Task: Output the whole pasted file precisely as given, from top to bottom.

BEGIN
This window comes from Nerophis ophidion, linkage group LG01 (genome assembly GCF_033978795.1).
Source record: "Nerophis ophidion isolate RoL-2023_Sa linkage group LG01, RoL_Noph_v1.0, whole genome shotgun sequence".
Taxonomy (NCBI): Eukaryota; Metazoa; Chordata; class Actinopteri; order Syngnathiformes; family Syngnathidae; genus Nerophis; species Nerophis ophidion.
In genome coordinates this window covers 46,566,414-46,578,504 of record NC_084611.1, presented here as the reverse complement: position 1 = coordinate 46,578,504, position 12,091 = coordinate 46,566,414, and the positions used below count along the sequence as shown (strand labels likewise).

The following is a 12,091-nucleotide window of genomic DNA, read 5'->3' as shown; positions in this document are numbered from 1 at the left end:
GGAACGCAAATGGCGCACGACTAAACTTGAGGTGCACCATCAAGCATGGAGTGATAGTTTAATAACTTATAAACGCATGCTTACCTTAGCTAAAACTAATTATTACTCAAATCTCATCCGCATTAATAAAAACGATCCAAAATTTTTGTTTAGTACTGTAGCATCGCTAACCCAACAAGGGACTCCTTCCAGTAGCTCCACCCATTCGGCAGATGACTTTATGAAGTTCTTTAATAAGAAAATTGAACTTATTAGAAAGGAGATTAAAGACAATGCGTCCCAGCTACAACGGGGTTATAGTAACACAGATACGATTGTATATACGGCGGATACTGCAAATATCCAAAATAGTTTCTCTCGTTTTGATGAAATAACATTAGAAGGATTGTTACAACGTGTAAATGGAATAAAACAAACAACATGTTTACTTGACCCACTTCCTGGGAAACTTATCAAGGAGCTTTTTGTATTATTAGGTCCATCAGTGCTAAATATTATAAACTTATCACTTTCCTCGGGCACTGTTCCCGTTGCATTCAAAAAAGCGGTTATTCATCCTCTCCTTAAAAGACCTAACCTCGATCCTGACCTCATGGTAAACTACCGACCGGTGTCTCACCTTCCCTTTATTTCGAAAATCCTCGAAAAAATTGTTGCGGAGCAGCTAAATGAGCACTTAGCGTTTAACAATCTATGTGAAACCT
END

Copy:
This window comes from Nerophis ophidion, linkage group LG01 (genome assembly GCF_033978795.1).
Source record: "Nerophis ophidion isolate RoL-2023_Sa linkage group LG01, RoL_Noph_v1.0, whole genome shotgun sequence".
Taxonomy (NCBI): Eukaryota; Metazoa; Chordata; class Actinopteri; order Syngnathiformes; family Syngnathidae; genus Nerophis; species Nerophis ophidion.
In genome coordinates this window covers 46,566,414-46,578,504 of record NC_084611.1, presented here as the reverse complement: position 1 = coordinate 46,578,504, position 12,091 = coordinate 46,566,414, and the positions used below count along the sequence as shown (strand labels likewise).

The following is a 12,091-nucleotide window of genomic DNA, read 5'->3' as shown; positions in this document are numbered from 1 at the left end:
GGAACGCAAATGGCGCACGACTAAACTTGAGGTGCACCATCAAGCATGGAGTGATAGTTTAATAACTTATAAACGCATGCTTACCTTAGCTAAAACTAATTATTACTCAAATCTCATCCGCATTAATAAAAACGATCCAAAATTTTTGTTTAGTACTGTAGCATCGCTAACCCAACAAGGGACTCCTTCCAGTAGCTCCACCCATTCGGCAGATGACTTTATGAAGTTCTTTAATAAGAAAATTGAACTTATTAGAAAGGAGATTAAAGACAATGCGTCCCAGCTACAACGGGGTTATAGTAACACAGATACGATTGTATATACGGCGGATACTGCAAATATCCAAAATAGTTTCTCTCGTTTTGATGAAATAACATTAGAAGGATTGTTACAACGTGTAAATGGAATAAAACAAACAACATGTTTACTTGACCCACTTCCTGGGAAACTTATCAAGGAGCTTTTTGTATTATTAGGTCCATCAGTGCTAAATATTATAAACTTATCACTTTCCTCGGGCACTGTTCCCGTTGCATTCAAAAAAGCGGTTATTCATCCTCTCCTTAAAAGACCTAACCTCGATCCTGACCTCATGGTAAACTACCGACCGGTGTCTCACCTTCCCTTTATTTCGAAAATCCTCGAAAAAATTGTTGCGGAGCAGCTAAATGAGCACTTAGCGTTTAACAATCTATGTGAAACCT